Rosie cruised behind me, sniffing the ground. “How ’bout I pretend to be sick?” I said, still stuck on how to get out of Holy Ghost school. “Or I could release rats into the cafeteria….There can’t be school if there’s no food, right?” Did Catholic schools even have a cafeteria? The only problem was, my ideas would only buy me a day or two. A low rumble rolled across the sky. Rosie and I both stopped in our tracks and looked up. A small aircraft zoomed over the Beast, turned, and came back. I stepped away from the crater’s edge, craning my neck to get a better look. I waved, hoping the pilot could see me. But he didn’t come near enough.

Instead, he started zigzagging like a crazy person. I thought maybe he was borracho until he circled back perfectly for another run. This time he came in tighter. Just when I thought the pilot was going to pull up, he pointed the plane’s nose toward the center of the crater. The wings were so close to me I could practically see the screws holding them together. The plane’s thrust shook the ground, sending me stumbling, but I caught myself. Then something started glowing inside the cockpit. An eerie yellowish-blue light. Except what I saw had to have been some kind of a hallucination or optical illusion, because there was no pilot— there was a thing. An alien head thing with red bulging eyes, no nose, and a mouth filled with long sharp fangs.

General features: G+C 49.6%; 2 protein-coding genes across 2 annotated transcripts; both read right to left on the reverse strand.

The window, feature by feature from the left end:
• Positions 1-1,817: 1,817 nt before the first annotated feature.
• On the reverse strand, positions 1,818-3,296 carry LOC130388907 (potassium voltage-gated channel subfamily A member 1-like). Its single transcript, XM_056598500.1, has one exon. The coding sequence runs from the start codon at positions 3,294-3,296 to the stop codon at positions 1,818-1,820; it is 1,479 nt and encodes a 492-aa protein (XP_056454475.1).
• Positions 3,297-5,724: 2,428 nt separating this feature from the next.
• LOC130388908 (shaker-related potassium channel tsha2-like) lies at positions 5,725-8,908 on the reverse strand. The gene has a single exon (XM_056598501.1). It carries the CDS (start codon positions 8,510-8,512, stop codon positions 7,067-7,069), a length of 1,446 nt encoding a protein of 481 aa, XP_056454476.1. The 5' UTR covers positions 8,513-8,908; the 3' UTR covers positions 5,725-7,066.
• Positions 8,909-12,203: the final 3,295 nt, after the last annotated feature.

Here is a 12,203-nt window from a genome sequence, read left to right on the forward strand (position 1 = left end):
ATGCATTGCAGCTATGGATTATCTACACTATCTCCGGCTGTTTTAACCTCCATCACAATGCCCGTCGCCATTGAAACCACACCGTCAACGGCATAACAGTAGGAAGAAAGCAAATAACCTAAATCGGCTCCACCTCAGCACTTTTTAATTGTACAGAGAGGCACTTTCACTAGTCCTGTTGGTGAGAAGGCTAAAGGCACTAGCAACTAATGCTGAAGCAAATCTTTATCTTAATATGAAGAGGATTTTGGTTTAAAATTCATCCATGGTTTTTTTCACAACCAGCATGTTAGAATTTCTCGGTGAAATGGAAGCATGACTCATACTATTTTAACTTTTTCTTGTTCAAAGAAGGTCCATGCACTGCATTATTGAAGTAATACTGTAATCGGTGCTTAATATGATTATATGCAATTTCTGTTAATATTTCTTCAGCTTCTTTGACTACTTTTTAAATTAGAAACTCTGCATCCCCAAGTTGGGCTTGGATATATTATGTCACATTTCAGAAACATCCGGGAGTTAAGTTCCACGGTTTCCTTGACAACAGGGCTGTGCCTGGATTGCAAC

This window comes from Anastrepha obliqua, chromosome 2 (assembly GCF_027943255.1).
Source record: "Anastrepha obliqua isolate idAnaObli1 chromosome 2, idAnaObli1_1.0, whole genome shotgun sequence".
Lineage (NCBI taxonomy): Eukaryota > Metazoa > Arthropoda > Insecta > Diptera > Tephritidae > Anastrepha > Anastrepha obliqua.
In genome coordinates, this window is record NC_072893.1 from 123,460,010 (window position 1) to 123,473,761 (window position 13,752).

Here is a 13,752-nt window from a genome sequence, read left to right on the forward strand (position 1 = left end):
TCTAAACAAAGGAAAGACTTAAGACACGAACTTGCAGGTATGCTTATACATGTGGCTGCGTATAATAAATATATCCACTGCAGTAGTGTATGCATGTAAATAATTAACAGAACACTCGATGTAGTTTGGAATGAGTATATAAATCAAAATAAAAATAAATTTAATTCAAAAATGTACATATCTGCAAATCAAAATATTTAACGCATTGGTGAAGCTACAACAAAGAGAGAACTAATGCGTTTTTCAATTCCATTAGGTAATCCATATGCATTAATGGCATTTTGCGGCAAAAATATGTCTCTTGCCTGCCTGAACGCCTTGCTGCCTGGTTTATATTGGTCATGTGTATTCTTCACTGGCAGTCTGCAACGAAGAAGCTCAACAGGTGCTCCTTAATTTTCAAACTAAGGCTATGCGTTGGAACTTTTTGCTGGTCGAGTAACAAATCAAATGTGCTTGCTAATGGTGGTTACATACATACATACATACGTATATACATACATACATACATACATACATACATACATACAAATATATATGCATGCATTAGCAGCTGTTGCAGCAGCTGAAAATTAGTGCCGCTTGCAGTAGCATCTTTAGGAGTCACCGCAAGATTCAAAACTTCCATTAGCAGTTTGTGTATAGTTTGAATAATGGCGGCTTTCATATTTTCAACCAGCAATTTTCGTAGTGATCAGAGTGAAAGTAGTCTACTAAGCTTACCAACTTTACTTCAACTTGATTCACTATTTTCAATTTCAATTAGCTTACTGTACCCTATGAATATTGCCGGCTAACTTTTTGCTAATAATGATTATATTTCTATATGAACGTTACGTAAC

Yeah, that’s right. An alien demon dude was flying the plane right into the Beast’s mouth! Everything happened in sickeningly slow motion. I heard a crash, and a fiery explosion rocked the world, big enough to make even the planets shake. I did a drop roll as flames burst from the top of the volcano. Rosie yelped. “Rosie!” And before I knew it I was tumbling down, down, down away from the Beast, away from my dog, and away from life as I knew it. 2 When I opened my eyes, the sky was a sea of black and the world was muffled, like I had cotton balls stuffed in my ears. I rolled over with a groan and saw that I’d tumbled about twenty yards down from the rim. My head was pounding and, after a quick inventory, I found two scraped wrists and a bleeding elbow. Then I remembered: Rosie! Where was she? I got to my feet, frantically scanning the dark.

“Rosie! Come on, girl.” I was about to climb back up to the top, when I thought I heard her cry near the base. “Rosie!” Quickly, I hobbled to the bottom of the trail, feeling woozy and light-headed. When I got there, I squatted to catch my breath. That’s when Mom showed up. She fell to her knees in front of me and death-gripped my shoulders. Her eyes were flooded with tears and she was spitting out all kinds of Spanish—mostly “Gracias a Dios”—which she always did when she was freaked. “I heard the explosion!” she cried. “I went to check on you and you weren’t in your bed and”— she gripped me tighter—“I told you not to come out here. Especially at night.